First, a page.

Concerned Girlfriend

Friday, June 18, 2010

Question

My boyfriend of a year has developed a painful bump on the underside of his penis just below the head. He has been to his doctor, who determined it wasn't due to an STD. The doctor said he has done some damage to a vein. He advised my boyfriend to stop masturbating for a few days and hope it does away. It hasn't. My boyfriend is reluctant to go back to his doctor because he made him feel uncomfortable. (The doctor suggested my boyfriend had injured himself by being "too kinky.") For the record, we aren't particularly rough when having sex, and my boyfriend can't remember a specific incident (either with me or masturbating) that caused the injury.

Do you know where we can find a doctor or specialist in our area that might make my boyfriend more comfortable, and offer a better solution than "wait and hope it goes away"? Also, how do I reassure my boyfriend? He's scared that he might need surgery, or that the damage is permanent.

Answer

Wow, how offensive. I can see why your boyfriend doesn't want to go back to that doctor. I can't believe he immediately assumed that the bump was the result of kinky sex. That tells us quite a bit about HIS repressed sex life, doesn't it? But the fact is that your boyfriend may very well have done nothing at all to cause the swelling.

I'm not a medical person, so I can't diagnose this condition—especially since there is no way to actually look at his body. But I am wondering if maybe there isn't just a weakness in the wall of one of the veins or capillaries in his penis. Sex organs have more blood vessels in them than other parts of the body. If one of the blood vessels had a weak spot, he would have a sort of internal, painful bruise. I am unsure how a doctor would fix such a thing, but I do know that waiting is NOT making it get better.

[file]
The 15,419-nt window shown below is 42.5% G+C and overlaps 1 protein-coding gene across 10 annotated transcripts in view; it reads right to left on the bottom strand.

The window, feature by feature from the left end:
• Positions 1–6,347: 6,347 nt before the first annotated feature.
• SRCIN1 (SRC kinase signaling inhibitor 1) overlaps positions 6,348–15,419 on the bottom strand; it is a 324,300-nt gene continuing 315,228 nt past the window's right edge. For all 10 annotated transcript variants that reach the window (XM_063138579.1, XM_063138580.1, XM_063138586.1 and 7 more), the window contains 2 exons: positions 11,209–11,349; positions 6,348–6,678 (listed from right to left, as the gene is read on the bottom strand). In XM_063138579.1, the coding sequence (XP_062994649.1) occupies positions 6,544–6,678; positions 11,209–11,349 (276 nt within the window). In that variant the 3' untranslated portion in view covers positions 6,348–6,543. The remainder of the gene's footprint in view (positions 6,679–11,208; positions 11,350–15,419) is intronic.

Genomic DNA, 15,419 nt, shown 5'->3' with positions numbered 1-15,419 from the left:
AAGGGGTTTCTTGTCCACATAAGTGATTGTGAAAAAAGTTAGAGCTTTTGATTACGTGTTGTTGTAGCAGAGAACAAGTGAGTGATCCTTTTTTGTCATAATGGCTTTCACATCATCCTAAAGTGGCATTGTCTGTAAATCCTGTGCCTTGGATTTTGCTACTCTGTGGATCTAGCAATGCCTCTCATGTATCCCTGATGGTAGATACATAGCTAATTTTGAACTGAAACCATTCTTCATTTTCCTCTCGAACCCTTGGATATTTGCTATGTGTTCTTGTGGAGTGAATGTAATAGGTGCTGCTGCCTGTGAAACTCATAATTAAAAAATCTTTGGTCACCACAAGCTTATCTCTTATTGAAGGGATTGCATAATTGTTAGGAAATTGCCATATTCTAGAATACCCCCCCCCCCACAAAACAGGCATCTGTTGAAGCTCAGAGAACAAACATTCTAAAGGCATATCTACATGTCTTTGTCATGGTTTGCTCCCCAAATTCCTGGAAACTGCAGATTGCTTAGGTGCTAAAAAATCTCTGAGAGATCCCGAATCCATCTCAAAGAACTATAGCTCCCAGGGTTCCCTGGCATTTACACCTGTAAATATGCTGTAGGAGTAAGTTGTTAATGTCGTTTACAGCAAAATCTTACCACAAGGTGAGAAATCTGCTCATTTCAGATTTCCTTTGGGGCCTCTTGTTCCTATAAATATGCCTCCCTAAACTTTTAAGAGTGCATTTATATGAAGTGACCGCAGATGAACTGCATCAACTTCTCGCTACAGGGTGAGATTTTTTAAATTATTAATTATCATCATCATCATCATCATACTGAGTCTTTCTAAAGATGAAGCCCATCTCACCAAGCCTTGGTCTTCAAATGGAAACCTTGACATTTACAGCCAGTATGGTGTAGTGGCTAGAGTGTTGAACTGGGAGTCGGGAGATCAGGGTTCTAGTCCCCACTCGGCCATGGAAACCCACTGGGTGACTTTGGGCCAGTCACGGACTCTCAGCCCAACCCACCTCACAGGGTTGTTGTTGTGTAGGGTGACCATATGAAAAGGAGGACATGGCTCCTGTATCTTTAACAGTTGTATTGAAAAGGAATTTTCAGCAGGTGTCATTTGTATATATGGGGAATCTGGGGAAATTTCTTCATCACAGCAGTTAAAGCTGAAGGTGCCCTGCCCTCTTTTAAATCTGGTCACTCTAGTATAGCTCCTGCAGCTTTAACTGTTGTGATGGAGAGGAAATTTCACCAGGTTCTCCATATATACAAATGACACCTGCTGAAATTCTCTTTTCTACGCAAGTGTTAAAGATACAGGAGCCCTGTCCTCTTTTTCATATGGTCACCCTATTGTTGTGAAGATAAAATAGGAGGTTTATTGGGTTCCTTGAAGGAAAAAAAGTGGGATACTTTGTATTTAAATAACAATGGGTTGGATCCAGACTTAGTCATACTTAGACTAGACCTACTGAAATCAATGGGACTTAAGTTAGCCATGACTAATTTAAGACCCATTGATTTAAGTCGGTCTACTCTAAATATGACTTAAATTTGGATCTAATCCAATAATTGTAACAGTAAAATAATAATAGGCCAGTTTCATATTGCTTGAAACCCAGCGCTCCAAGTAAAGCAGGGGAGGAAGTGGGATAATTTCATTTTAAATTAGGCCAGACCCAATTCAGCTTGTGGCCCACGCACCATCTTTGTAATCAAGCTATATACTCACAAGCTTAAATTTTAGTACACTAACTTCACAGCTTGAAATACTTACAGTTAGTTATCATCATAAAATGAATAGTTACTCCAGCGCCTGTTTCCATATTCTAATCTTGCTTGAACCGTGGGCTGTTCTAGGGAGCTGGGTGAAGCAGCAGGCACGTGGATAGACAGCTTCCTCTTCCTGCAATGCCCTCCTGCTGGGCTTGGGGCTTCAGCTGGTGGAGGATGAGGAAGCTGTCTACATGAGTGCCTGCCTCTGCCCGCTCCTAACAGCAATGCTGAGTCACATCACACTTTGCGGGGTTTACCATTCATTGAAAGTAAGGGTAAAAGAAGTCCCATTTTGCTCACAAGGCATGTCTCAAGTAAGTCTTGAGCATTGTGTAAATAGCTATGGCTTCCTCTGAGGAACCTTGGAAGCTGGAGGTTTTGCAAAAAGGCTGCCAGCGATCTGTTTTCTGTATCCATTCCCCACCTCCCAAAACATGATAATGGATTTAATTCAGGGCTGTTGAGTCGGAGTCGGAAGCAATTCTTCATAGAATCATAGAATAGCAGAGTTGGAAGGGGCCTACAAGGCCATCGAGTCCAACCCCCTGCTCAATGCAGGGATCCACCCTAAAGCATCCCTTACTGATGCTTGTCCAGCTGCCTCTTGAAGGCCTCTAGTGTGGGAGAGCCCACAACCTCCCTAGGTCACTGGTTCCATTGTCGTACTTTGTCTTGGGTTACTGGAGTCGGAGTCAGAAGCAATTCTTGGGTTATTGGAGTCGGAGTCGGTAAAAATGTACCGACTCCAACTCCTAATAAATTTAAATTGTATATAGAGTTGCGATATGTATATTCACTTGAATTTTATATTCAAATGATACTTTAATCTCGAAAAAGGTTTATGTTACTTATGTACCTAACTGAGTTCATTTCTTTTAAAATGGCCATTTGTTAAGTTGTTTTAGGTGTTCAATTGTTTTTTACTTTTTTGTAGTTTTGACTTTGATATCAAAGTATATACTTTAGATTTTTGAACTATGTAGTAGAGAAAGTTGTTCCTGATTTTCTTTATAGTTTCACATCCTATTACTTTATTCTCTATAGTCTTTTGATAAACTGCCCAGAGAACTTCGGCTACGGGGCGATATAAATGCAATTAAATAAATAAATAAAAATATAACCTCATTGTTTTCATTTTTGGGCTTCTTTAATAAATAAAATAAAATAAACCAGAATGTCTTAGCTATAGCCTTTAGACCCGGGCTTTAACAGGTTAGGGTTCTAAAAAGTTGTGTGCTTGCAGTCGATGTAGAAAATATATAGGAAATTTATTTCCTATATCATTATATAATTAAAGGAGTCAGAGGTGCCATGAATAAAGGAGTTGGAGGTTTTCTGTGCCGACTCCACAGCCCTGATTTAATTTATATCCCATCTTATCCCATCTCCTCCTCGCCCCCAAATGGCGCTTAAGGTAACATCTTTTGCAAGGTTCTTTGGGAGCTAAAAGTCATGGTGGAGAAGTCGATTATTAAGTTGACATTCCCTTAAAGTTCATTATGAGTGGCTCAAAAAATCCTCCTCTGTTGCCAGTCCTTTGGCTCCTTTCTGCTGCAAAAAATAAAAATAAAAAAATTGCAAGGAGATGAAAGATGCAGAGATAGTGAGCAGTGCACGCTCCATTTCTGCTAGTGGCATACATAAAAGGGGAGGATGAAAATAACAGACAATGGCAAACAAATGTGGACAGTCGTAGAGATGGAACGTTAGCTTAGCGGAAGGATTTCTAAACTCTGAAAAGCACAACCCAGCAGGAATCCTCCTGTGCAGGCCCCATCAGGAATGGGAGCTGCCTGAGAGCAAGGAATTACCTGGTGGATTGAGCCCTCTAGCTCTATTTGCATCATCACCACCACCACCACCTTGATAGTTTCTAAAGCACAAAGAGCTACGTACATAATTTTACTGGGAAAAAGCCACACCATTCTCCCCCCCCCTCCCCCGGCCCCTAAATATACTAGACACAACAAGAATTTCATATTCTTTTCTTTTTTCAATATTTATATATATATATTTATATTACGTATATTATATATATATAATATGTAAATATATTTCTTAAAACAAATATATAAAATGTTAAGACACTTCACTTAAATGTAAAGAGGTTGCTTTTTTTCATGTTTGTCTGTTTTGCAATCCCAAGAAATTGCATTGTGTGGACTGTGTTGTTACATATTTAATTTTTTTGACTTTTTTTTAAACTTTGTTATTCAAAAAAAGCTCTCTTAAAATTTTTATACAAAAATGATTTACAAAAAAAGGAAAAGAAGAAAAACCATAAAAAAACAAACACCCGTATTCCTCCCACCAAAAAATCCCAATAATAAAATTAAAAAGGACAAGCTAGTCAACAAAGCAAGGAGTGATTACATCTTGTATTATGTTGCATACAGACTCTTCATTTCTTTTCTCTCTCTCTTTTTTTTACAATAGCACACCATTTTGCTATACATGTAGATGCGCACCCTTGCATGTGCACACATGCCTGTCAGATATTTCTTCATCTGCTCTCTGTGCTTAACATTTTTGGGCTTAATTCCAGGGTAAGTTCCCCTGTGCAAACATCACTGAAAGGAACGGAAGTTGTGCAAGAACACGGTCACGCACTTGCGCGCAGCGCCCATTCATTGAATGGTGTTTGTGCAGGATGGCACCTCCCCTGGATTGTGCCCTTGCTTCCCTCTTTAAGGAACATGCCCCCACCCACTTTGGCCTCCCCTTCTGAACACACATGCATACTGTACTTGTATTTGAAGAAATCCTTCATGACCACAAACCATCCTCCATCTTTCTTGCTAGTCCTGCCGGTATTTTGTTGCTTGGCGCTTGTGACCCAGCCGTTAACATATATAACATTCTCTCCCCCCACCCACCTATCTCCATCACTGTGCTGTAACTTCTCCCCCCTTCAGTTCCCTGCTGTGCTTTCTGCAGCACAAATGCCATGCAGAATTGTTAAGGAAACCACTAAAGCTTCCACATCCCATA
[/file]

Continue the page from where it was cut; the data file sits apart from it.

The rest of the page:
I often get requests for the names of sex-positive doctors in various areas. Unfortunately, I don't have a referral I can give you. But you can talk to a doctor, and if you feel they are ignorant or not helpful or insulting, leave and go see somebody else. He might want to see a urologist. But a decent general practitioner should be at ease enough with the genitals to figure this out. They can do a scan to get more information if a visual exam isn't enough. Just be persistent. Your boyfriend (and you) deserve to have his penis back in good order!

One of the toughest things to do is be your own patient advocate. Remember that the doctor is working for you. He or she is your employee, and can be fired, just like a plumber or a cook. That MD doesn't mean "beyond criticism" or "omniscient." Doctors have gaps in their knowledge, make mistakes, have prejudices, and lack good manners, sometimes. Today they are pressured to spend as little time with a patient as possible. If they can give you a brief answer and send you home, they will assume that you, too, feel the problem is not that significant. So you have to stand your ground. Demand a more detailed exam, a second opinion, or a referral to a specialist. Don't be bullied or ignored. The doctor may not like this. But it's better to be a pain in the doctor's behind than it is to continue to have a pain in your penis!